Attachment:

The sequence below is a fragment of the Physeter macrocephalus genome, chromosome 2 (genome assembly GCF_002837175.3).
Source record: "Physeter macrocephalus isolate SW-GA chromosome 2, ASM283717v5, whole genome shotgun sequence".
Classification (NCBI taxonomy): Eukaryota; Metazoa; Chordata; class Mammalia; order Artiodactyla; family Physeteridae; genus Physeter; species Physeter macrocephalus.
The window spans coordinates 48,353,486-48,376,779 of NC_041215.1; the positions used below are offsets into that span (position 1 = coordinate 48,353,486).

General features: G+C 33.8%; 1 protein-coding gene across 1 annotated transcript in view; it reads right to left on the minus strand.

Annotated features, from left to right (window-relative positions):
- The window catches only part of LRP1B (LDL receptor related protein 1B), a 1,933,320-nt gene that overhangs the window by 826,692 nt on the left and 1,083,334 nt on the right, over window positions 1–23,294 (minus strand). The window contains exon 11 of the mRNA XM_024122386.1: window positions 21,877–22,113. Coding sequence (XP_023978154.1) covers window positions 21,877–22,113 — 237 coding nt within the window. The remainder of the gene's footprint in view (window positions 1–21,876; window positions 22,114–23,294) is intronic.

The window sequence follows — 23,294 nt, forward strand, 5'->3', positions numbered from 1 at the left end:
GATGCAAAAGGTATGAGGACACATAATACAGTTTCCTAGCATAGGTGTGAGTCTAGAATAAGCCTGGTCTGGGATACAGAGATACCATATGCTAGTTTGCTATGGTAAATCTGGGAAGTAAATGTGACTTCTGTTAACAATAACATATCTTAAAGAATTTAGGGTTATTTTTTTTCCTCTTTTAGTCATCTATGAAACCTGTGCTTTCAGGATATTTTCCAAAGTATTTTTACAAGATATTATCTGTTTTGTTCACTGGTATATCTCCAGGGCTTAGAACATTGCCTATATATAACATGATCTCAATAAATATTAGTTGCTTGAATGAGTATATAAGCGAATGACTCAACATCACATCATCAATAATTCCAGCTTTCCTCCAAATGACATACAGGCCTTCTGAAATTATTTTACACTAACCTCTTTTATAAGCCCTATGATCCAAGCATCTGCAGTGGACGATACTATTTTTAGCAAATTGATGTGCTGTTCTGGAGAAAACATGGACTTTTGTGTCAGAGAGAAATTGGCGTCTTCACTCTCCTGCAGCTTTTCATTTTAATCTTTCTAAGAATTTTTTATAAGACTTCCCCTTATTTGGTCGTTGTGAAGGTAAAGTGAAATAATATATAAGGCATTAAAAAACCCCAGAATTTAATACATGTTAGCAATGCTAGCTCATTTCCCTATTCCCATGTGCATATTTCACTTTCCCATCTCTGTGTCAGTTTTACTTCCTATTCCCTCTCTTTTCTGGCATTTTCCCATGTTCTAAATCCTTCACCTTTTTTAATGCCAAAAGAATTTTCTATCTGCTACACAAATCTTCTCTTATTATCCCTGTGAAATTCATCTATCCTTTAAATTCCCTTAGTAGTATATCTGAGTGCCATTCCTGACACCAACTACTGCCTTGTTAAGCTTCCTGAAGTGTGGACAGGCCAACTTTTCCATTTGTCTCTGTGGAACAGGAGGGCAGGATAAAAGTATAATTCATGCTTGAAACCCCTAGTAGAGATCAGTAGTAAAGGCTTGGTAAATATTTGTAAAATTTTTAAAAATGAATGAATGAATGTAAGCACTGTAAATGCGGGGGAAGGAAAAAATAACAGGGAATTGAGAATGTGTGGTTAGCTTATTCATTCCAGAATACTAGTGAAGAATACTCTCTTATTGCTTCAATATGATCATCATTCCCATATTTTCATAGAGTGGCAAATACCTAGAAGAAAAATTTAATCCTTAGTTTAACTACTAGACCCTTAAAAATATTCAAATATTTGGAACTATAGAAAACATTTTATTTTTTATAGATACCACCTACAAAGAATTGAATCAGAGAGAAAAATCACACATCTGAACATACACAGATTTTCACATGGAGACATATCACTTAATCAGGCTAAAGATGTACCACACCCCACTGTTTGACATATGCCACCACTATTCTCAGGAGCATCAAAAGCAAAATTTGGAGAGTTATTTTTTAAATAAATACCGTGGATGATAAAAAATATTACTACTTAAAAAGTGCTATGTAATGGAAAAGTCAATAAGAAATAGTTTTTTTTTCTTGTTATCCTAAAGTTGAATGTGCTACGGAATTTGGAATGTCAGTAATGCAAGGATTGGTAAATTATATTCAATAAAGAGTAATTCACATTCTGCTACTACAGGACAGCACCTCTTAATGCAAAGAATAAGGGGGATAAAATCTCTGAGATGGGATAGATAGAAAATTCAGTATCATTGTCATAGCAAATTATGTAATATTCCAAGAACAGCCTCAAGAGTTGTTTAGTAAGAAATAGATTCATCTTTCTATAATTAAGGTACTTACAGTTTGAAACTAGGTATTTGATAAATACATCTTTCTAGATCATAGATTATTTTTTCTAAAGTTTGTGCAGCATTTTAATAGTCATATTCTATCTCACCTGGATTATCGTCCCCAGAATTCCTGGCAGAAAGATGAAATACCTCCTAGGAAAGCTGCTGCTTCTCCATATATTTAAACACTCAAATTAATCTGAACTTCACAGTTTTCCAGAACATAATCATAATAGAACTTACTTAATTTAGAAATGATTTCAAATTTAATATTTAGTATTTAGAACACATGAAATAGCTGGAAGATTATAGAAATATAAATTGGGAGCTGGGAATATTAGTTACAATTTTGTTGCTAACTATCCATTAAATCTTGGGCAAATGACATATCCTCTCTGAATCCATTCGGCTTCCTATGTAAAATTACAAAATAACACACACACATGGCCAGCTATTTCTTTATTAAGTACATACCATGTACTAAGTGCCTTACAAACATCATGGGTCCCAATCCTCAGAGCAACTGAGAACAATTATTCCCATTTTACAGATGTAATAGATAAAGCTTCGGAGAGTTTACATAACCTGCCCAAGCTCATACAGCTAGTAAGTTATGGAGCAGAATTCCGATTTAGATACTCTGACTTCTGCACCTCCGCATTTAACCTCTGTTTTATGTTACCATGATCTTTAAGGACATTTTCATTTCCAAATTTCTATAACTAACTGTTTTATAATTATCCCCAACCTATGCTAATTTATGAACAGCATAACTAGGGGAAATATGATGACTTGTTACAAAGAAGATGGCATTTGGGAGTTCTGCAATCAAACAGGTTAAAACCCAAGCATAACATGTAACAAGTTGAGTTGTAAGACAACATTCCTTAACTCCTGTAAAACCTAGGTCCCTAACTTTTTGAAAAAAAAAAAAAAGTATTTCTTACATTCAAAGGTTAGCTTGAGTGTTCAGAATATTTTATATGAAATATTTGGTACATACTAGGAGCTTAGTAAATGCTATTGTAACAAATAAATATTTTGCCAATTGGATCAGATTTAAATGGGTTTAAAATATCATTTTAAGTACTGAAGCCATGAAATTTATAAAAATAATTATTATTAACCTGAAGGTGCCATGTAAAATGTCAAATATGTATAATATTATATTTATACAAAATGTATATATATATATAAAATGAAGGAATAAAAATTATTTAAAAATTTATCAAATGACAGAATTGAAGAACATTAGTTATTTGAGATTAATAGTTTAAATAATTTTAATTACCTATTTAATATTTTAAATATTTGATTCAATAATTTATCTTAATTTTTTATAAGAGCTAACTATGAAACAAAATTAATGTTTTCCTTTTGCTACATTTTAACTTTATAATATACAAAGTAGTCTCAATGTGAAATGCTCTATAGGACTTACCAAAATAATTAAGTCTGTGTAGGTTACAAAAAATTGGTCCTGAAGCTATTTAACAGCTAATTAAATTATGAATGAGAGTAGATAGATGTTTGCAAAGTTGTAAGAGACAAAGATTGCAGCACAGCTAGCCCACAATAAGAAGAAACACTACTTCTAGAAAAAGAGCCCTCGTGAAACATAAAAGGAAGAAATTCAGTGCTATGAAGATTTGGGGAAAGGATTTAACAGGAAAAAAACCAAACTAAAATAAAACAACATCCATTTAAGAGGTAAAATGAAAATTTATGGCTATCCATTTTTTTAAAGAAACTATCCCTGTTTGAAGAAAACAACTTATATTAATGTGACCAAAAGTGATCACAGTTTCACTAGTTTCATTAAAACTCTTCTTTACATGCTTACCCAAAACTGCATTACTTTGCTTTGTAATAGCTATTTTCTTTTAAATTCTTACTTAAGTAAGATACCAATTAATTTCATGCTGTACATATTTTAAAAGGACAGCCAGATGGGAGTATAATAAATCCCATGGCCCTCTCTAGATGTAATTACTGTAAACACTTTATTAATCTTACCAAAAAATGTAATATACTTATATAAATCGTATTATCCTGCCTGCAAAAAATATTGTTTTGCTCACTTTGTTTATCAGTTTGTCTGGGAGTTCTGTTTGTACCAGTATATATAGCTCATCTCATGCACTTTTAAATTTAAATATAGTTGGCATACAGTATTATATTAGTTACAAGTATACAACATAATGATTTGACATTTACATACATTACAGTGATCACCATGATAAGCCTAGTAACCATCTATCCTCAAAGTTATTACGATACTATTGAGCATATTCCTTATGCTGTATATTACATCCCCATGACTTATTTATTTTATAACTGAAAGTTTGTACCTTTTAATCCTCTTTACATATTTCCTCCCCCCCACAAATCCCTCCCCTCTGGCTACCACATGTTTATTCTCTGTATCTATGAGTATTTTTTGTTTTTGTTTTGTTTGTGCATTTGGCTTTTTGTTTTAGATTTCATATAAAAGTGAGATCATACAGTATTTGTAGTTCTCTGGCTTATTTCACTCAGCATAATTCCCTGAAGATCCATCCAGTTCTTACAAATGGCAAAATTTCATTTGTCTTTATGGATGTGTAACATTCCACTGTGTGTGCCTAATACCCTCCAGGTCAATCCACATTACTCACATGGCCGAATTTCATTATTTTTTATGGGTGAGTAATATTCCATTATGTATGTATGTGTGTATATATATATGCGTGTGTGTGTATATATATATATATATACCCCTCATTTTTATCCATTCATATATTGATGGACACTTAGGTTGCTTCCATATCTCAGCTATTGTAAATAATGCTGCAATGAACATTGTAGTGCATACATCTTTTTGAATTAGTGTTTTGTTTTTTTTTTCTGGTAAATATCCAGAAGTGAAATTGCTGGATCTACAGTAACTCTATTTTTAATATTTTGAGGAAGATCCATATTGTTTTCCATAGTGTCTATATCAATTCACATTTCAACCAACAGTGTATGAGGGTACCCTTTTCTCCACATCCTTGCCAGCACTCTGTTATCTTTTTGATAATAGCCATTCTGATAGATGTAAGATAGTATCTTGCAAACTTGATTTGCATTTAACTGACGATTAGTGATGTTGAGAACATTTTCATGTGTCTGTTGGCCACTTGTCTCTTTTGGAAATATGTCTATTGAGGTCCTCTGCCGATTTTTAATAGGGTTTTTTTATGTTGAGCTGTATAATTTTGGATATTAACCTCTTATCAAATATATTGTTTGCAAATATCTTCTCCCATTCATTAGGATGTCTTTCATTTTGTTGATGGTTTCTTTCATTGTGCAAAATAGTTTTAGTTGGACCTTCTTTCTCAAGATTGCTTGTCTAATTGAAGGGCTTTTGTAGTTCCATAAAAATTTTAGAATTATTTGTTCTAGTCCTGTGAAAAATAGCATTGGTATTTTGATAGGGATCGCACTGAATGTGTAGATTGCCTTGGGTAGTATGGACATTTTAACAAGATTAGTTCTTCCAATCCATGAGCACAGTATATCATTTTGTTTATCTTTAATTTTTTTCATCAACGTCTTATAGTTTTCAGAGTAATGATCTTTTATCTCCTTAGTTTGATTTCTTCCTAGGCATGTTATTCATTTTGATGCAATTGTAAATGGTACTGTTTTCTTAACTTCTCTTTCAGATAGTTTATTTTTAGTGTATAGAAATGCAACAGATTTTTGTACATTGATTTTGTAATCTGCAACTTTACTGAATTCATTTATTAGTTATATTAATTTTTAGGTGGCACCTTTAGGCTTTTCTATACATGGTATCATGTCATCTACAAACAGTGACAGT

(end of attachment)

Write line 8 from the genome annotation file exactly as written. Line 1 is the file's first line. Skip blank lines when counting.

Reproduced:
The window sequence follows — 23,294 nt, forward strand, 5'->3', positions numbered from 1 at the left end: